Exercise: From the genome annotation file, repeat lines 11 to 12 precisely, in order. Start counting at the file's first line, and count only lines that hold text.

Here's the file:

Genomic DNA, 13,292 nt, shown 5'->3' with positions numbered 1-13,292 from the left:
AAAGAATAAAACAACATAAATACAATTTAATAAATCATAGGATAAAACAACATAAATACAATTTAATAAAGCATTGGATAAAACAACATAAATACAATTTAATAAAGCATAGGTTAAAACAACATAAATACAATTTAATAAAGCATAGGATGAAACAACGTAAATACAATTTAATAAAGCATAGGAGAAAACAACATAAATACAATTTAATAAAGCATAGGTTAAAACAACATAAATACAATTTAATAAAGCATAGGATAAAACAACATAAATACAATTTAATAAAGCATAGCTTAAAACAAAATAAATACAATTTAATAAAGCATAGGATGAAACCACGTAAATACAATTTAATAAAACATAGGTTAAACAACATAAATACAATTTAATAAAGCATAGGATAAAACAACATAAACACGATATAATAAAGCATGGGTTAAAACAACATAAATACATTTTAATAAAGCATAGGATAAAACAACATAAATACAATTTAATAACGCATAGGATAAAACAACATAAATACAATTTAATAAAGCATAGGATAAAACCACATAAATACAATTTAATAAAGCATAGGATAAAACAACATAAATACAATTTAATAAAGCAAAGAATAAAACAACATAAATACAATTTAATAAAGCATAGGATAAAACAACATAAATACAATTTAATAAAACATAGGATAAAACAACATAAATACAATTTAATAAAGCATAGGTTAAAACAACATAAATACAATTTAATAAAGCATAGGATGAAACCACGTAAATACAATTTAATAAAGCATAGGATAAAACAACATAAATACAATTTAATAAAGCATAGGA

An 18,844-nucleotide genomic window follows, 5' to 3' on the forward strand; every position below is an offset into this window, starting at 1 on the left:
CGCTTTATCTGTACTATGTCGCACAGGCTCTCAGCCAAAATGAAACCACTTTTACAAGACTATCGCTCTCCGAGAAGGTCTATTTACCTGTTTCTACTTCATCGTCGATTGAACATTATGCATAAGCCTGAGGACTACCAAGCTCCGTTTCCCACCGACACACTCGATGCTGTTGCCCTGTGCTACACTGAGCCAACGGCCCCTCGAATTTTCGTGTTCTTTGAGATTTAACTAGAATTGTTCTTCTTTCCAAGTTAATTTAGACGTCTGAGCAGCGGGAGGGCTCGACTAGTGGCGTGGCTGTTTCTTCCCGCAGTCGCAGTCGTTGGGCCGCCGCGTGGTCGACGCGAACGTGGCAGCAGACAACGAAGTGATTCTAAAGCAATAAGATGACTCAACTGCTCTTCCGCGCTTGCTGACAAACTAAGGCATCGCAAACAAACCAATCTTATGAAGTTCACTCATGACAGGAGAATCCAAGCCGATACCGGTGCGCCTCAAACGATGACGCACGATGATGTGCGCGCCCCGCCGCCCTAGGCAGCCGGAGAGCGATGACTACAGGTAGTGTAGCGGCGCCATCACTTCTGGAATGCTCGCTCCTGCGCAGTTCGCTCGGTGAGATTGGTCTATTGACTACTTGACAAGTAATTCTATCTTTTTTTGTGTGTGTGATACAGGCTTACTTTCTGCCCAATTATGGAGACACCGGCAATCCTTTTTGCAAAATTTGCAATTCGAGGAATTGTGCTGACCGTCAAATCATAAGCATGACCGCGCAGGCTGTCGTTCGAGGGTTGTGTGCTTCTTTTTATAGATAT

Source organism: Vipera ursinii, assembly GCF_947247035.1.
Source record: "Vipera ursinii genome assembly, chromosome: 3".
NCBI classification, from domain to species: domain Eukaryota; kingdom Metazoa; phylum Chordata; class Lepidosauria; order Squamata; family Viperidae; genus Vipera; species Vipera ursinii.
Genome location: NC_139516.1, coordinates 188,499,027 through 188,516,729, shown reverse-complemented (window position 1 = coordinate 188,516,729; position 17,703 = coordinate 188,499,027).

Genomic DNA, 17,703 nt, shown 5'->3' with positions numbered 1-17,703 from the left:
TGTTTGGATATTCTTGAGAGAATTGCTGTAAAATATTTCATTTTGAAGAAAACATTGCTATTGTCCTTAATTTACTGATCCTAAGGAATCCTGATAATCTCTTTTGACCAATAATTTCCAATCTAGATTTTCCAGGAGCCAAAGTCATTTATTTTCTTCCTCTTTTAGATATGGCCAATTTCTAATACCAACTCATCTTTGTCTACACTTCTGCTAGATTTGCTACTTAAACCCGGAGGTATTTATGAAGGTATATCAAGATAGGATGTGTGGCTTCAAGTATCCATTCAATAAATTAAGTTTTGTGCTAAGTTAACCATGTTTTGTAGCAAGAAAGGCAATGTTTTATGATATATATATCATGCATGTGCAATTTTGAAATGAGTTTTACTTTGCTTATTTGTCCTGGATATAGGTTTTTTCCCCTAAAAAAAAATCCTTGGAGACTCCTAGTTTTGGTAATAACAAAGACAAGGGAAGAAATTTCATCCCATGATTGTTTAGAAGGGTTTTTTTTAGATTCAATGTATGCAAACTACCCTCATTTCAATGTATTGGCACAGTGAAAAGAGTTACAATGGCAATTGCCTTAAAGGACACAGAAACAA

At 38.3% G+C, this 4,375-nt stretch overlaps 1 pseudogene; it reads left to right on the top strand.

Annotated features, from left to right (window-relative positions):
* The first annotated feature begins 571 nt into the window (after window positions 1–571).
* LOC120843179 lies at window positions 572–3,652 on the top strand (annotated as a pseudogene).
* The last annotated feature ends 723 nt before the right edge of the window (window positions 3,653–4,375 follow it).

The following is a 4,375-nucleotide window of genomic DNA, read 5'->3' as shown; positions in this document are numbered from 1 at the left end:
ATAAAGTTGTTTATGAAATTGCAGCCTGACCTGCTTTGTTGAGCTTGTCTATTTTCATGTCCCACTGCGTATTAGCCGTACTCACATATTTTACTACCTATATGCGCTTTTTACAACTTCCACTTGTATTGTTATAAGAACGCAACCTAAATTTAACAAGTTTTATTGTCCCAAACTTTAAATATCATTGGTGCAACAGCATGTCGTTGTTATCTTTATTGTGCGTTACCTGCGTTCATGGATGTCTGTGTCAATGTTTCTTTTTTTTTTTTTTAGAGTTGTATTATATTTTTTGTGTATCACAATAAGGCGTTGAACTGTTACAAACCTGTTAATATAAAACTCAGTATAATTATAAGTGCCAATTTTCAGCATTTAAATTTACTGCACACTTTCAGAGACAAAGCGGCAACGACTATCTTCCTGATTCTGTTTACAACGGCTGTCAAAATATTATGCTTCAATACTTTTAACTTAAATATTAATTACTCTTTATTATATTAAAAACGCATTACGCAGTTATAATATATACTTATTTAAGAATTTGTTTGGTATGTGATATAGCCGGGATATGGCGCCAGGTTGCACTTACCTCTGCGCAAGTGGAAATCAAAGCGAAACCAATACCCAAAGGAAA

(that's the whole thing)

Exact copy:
At 38.3% G+C, this 4,375-nt stretch overlaps 1 pseudogene; it reads left to right on the top strand.

Annotated features, from left to right (window-relative positions):